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POP MUSIC REVIEW

Acid Mothers Temple: 3-2-1, blastoff for space

June 08, 2004|Steve Hochman | Special to The Times

Ever since the '70s space-rock peak of bands such as Can and Neu, the genre has been referenced by key artists from PiL to Sonic Youth. But none has done so with as much commitment and distinction (and humor) as Japan's Acid Mothers Temple has since the mid-'90s.

Spaceland's space was definitely the place for these Rising Sun Ras on Sunday, as devoted members of the band's cult gathered for the first of the group's two L.A. area displays of the art of post-psychedelic freakout.

If there was any twinge of disappointment when the first piece lasted just five minutes, reassurance came as the following excursions hit double-digit time spans, mixing synth ululations by Higashi Hiroshi and the signature six-string mania of leader Kawabata Makoto. It peaked with "Pink Lady Lemonade," which that took a genteel riff and then ran it through interstellar overdrive for a full 45 minutes.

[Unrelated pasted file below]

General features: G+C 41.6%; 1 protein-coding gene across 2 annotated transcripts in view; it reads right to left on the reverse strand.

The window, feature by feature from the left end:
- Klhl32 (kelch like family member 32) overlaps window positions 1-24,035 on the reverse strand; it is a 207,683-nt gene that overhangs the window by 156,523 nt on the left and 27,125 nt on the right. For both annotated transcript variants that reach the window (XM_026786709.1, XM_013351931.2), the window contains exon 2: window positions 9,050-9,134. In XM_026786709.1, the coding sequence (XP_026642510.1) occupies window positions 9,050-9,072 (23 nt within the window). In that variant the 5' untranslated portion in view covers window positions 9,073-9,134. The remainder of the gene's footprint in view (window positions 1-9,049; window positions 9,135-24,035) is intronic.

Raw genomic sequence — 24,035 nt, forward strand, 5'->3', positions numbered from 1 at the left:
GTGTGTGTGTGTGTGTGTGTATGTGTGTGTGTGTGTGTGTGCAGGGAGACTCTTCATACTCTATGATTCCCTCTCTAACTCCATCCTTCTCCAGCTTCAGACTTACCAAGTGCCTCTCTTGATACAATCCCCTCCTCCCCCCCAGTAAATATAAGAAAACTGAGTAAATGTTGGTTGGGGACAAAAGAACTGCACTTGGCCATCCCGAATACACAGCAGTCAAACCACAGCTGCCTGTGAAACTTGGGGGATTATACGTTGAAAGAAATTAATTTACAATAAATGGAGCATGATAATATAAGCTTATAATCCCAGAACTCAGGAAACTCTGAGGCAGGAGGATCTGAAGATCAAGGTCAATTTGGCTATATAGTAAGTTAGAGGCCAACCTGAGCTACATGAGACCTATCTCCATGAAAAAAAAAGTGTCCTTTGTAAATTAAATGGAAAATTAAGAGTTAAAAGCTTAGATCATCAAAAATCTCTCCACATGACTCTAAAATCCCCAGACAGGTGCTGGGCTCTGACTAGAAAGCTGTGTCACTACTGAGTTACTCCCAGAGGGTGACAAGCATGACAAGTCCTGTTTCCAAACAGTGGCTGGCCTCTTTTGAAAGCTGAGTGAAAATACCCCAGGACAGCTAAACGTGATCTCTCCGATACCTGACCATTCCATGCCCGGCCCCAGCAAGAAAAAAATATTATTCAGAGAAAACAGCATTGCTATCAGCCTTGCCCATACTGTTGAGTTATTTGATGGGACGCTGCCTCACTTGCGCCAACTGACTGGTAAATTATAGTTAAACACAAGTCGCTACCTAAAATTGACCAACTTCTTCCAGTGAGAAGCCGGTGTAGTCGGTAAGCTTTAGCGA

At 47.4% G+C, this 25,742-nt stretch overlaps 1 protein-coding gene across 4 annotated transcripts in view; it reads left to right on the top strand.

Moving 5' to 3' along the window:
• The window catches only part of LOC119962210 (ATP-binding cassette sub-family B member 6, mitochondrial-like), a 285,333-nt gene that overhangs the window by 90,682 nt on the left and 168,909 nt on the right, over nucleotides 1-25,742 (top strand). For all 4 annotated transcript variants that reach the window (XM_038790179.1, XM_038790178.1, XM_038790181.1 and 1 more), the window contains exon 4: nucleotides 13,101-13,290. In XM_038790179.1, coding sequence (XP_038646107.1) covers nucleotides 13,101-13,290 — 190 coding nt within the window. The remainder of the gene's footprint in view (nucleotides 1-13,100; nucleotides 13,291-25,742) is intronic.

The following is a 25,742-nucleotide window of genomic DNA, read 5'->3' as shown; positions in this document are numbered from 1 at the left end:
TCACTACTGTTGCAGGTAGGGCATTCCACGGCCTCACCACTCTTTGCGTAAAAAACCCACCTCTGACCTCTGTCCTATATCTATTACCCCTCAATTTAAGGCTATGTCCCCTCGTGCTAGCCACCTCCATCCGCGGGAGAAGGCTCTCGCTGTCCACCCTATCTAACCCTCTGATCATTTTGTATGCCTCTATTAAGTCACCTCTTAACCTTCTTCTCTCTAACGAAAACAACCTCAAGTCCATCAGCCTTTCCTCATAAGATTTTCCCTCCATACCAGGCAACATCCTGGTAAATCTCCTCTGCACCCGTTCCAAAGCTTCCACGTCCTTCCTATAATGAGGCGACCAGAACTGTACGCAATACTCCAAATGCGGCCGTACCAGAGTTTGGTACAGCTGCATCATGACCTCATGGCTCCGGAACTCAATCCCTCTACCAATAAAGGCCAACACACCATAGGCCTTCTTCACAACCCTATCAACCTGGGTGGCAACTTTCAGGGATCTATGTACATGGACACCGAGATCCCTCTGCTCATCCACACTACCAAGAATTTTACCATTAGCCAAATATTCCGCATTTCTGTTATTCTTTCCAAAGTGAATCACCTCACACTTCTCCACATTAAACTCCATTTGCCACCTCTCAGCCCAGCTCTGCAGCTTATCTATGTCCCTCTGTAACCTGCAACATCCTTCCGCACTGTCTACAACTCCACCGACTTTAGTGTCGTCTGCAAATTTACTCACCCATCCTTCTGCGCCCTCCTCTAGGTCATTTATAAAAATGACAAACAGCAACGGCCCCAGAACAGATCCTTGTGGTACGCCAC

Actually, AMT's music was a little more planted Sunday than it sometimes can be, in part perhaps due to the recent departure of founding member Cotton Casino, whose airy vocals and swooping synthesizer once took the band into the deepest (and sometimes most delicate) reaches of space. The remaining quartet focused largely on the tougher (and extremely loud) side of its moon.

Put these guys on the jam-heavy Bonnaroo festival and they would blow the audience away.

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